Bitcoin Cash reached a market cap of over $7 bln in less than 48 hours of its total existence seeing the hard fork of the original Bitcoin the third biggest digital currency in the world.
Bitcoin is still miles ahead, with its cap sitting at over $44 bln. Coming in second is Ethereum with a large haul of its own, sitting on $21 bln while Bitcoin Cash’s $7 bln overtook Ripple, with a market cap of $6.7 bln, for third place.
Blockchain Global, who just re-opened its exchange, the Australian Cryptocurrency Exchange, says that there is a huge demand for Bitcoin Cash as people put in off-market orders.
Speculating on the boom
Sebastian Quinn-Watson, a venture partner for the Australian exchange, says there have been lots of questions and interest in surrounding Bitcoin Cash since they recently reopened their exchange.
“We literally just re-opened the Bitcoin exchange and are confirming the BCC trades over the course of the day,” he said.” We are receiving a lot of off market orders for Bitcoin cash – they’re exploding!
“People are selling their Bitcoin positions and buying Bitcoin cash as a proposition that it is the ‘new coin’ that has more value in the future. It’s a bit speculative.”
A small fork
However, because it is indeed a fork of Bitcoin, there is a shared transactional history between the two new currencies, and as such, holders of Bitcoin are entitled to an equal amount of the breakaway currency.
While Bitcoin has remained relatively stable for what is essentially a huge change in the digital currency, Quinn-Watson still predicts that Bitcoin will drop a little more as people look for fresh opportunities through the hard fork.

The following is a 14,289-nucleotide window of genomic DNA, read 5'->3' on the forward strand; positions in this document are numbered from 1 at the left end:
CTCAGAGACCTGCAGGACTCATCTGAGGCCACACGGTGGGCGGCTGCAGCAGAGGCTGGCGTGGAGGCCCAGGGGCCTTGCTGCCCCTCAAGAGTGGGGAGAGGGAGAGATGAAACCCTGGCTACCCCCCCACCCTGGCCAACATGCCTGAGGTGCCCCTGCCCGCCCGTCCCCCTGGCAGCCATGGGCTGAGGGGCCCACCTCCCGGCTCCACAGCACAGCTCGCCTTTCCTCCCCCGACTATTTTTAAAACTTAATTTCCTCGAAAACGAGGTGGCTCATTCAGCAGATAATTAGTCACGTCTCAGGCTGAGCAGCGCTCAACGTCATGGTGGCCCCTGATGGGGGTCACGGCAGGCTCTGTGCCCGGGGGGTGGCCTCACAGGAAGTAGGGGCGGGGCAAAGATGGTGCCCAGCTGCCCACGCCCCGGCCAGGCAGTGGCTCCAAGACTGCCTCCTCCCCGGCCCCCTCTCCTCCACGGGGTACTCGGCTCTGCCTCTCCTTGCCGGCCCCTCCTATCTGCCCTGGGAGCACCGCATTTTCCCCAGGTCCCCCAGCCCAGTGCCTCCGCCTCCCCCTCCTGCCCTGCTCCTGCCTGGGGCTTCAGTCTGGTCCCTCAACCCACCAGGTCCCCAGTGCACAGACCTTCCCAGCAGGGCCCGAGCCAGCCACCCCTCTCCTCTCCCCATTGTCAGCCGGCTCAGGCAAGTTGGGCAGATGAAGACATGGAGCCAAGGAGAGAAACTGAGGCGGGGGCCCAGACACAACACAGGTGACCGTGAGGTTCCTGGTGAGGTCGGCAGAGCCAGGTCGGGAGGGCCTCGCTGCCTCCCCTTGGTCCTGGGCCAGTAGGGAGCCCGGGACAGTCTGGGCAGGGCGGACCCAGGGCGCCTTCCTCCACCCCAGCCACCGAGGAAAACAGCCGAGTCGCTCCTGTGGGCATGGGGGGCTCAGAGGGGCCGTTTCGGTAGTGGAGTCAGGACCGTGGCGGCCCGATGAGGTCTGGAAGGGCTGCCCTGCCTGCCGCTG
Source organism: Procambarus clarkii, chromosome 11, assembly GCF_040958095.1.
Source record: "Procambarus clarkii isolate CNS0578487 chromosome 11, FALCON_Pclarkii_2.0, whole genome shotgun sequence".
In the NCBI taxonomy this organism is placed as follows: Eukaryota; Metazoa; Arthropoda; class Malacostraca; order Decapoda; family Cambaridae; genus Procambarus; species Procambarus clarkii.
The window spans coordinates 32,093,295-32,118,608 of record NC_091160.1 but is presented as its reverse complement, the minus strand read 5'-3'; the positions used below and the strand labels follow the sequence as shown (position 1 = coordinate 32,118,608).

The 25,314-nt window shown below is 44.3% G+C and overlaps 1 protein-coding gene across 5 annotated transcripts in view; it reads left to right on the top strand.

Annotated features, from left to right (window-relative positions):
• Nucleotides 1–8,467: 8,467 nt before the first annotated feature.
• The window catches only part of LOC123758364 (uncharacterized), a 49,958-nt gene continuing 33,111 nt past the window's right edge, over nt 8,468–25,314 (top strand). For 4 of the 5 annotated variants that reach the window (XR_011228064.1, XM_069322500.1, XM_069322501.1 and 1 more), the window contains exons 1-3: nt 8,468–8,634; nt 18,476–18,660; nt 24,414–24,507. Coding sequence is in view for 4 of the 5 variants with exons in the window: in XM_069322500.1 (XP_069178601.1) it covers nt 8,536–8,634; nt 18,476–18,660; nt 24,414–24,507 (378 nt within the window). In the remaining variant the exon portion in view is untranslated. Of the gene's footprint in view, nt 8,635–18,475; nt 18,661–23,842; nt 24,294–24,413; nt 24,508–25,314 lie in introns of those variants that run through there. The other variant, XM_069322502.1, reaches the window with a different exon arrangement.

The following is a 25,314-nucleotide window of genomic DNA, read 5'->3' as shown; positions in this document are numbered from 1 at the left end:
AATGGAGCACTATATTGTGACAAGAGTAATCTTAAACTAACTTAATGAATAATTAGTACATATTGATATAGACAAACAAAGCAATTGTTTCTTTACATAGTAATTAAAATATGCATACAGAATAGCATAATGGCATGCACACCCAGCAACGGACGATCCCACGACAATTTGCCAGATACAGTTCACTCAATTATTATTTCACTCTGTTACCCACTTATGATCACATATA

The drop should not be more than 10 or 15 percent over the next 36 hours, according to the Australian.
“Money will pour into Ethereum and Bitcoin cash,” Quinn-Watson said.”I think the excitement will also bring more people into the market looking to invest.”
A move of opposition
The opposition was to the implementation of SegWit, as well as the desire to keep the Bitcoin blocks at 1 MB. The Bitcoin Cash blocks are a whopping 8 MB.
The majority of mining pools supported the UASF and SegWit. However, it is a small group of mostly Chinese miners who have pushed for the hard fork, and the implementation of the 8 MB blocks, which has been a plan since 2015.
Everyone has Bitcoin Cash
Because of the nature of a hard fork, Bitcoin Cash has the entire transaction history of Bitcoin attached to it, only at Aug. 1, and the fork is a diverging of ways.
Therefore, users who owned Bitcoin before the fork, and owned their private wallet keys, will have an equal amount of Bitcoin and Bitcoin Cash – with their duplicate balances existing on each Blockchain.
The feeling is that because Bitcoin Cash has such low hashpower (only about two percent of Bitcoin’s hashpower is mining the rival chain), and there is not much support from exchanges, users could be waiting to dump the “free”, duplicate, Bitcoin Cash they received in order to transfer it back into the SegWit enabled Bitcoin. This could be having a big impact on the market cap of Bitcoin Cash.